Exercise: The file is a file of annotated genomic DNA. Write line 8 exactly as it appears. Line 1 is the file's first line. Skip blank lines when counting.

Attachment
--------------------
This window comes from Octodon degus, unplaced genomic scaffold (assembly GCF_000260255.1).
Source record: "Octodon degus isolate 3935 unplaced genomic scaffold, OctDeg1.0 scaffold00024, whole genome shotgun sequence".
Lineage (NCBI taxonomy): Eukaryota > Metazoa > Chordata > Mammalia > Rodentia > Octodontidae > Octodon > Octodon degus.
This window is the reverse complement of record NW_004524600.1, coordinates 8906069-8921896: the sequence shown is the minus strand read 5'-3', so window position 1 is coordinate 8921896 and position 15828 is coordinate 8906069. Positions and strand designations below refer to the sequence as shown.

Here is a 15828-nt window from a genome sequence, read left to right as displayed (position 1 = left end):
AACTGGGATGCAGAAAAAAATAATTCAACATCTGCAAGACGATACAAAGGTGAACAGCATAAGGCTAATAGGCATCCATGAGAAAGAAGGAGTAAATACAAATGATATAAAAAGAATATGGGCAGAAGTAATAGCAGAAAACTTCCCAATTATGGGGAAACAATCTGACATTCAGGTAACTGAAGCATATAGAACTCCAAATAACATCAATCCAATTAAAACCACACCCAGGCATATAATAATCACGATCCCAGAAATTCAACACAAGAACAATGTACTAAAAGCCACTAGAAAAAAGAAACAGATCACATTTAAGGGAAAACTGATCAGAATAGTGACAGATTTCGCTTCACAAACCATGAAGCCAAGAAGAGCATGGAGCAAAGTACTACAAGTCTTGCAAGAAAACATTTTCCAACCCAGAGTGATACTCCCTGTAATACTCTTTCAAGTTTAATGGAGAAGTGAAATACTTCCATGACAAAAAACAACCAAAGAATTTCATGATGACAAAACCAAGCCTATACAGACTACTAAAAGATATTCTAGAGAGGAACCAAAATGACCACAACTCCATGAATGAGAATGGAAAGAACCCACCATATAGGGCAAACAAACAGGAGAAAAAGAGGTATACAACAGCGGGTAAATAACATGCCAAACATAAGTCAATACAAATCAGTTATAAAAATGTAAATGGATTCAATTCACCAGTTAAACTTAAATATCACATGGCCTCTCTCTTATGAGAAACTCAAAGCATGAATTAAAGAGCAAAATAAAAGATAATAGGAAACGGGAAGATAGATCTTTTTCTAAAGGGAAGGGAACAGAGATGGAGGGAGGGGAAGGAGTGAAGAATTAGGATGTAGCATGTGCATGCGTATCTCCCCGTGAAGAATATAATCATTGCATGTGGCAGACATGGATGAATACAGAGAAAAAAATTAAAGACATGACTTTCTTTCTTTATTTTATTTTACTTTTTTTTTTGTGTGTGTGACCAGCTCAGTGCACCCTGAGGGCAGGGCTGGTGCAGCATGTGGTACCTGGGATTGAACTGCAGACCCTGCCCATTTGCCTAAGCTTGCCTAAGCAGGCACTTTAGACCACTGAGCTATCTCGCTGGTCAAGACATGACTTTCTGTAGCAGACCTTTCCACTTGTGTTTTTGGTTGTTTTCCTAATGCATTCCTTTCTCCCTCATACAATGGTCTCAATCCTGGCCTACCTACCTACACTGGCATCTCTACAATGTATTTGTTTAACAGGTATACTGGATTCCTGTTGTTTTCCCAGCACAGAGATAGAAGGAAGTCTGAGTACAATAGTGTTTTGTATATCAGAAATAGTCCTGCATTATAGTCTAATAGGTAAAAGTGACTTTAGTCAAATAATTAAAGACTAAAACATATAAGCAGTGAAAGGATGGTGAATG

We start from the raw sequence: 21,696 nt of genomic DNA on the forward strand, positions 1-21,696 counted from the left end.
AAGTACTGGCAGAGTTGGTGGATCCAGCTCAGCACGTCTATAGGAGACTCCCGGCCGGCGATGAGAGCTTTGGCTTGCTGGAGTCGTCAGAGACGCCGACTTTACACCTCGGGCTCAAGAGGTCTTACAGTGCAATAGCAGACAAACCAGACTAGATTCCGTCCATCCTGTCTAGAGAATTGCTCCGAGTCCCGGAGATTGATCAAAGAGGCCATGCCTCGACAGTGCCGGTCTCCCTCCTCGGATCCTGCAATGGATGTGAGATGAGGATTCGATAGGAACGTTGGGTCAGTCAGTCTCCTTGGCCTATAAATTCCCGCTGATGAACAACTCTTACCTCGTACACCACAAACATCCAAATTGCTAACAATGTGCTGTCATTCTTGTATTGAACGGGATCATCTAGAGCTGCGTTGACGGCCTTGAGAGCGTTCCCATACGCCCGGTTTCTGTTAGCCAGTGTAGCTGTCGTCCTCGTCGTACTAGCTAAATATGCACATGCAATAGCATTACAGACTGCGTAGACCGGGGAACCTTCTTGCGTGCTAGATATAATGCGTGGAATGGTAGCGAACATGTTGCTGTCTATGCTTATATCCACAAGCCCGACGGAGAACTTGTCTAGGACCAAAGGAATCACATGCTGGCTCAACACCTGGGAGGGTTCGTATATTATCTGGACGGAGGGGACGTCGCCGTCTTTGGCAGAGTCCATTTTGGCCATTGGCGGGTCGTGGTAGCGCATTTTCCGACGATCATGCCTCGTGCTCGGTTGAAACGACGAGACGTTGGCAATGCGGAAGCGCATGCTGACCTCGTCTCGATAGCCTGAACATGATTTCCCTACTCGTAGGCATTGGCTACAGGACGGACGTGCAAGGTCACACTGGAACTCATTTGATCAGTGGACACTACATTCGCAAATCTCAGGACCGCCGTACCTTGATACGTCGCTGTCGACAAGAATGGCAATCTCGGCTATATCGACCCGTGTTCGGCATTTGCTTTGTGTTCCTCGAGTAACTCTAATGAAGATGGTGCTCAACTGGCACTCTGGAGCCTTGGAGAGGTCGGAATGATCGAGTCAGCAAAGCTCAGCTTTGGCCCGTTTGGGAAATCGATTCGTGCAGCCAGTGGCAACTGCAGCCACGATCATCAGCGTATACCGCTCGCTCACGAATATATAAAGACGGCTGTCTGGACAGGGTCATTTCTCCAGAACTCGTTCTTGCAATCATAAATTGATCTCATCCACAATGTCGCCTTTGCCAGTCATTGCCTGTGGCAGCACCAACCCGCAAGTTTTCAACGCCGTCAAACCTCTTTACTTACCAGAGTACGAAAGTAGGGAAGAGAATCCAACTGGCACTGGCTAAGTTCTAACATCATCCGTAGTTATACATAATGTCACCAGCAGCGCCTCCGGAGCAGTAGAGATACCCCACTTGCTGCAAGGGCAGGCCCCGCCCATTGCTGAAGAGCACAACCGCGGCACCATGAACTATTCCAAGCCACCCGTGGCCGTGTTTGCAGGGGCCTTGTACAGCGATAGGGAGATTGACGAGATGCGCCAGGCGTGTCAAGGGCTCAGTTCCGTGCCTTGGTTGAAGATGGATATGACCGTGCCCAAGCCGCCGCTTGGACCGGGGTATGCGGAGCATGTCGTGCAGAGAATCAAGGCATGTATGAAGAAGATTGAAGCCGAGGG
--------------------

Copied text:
AAGTACTGGCAGAGTTGGTGGATCCAGCTCAGCACGTCTATAGGAGACTCCCGGCCGGCGATGAGAGCTTTGGCTTGCTGGAGTCGTCAGAGACGCCGACTTTACACCTCGGGCTCAAGAGGTCTTACAGTGCAATAGCAGACAAACCAGACTAGATTCCGTCCATCCTGTCTAGAGAATTGCTCCGAGTCCCGGAGATTGATCAAAGAGGCCATGCCTCGACAGTGCCGGTCTCCCTCCTCGGATCCTGCAATGGATGTGAGATGAGGATTCGATAGGAACGTTGGGTCAGTCAGTCTCCTTGGCCTATAAATTCCCGCTGATGAACAACTCTTACCTCGTACACCACAAACATCCAAATTGCTAACAATGTGCTGTCATTCTTGTATTGAACGGGATCATCTAGAGCTGCGTTGACGGCCTTGAGAGCGTTCCCATACGCCCGGTTTCTGTTAGCCAGTGTAGCTGTCGTCCTCGTCGTACTAGCTAAATATGCACATGCAATAGCATTACAGACTGCGTAGACCGGGGAACCTTCTTGCGTGCTAGATATAATGCGTGGAATGGTAGCGAACATGTTGCTGTCTATGCTTATATCCACAAGCCCGACGGAGAACTTGTCTAGGACCAAAGGAATCACATGCTGGCTCAACACCTGGGAGGGTTCGTATATTATCTGGACGGAGGGGACGTCGCCGTCTTTGGCAGAGTCCATTTTGGCCATTGGCGGGTCGTGGTAGCGCATTTTCCGACGATCATGCCTCGTGCTCGGTTGAAACGACGAGACGTTGGCAATGCGGAAGCGCATGCTGACCTCGTCTCGATAGCCTGAACATGATTTCCCTACTCGTAGGCATTGGCTACAGGACGGACGTGCAAGGTCACACTGGAACTCATTTGATCAGTGGACACTACATTCGCAAATCTCAGGACCGCCGTACCTTGATACGTCGCTGTCGACAAGAATGGCAATCTCGGCTATATCGACCCGTGTTCGGCATTTGCTTTGTGTTCCTCGAGTAACTCTAATGAAGATGGTGCTCAACTGGCACTCTGGAGCCTTGGAGAGGTCGGAATGATCGAGTCAGCAAAGCTCAGCTTTGGCCCGTTTGGGAAATCGATTCGTGCAGCCAGTGGCAACTGCAGCCACGATCATCAGCGTATACCGCTCGCTCACGAATATATAAAGACGGCTGTCTGGACAGGGTCATTTCTCCAGAACTCGTTCTTGCAATCATAAATTGATCTCATCCACAATGTCGCCTTTGCCAGTCATTGCCTGTGGCAGCACCAACCCGCAAGTTTTCAACGCCGTCAAACCTCTTTACTTACCAGAGTACGAAAGTAGGGAAGAGAATCCAACTGGCACTGGCTAAGTTCTAACATCATCCGTAGTTATACATAATGTCACCAGCAGCGCCTCCGGAGCAGTAGAGATACCCCACTTGCTGCAAGGGCAGGCCCCGCCCATTGCTGAAGAGCACAACCGCGGCACCATGAACTATTCCAAGCCACCCGTGGCCGTGTTTGCAGGGGCCTTGTACAGCGATAGGGAGATTGACGAGATGCGCCAGGCGTGTCAAGGGCTCAGTTCCGTGCCTTGGTTGAAGATGGATATGACCGTGCCCAAGCCGCCGCTTGGACCGGGGTATGCGGAGCATGTCGTGCAGAGAATCAAGGCATGTATGAAGAAGATTGAAGCCGAGGG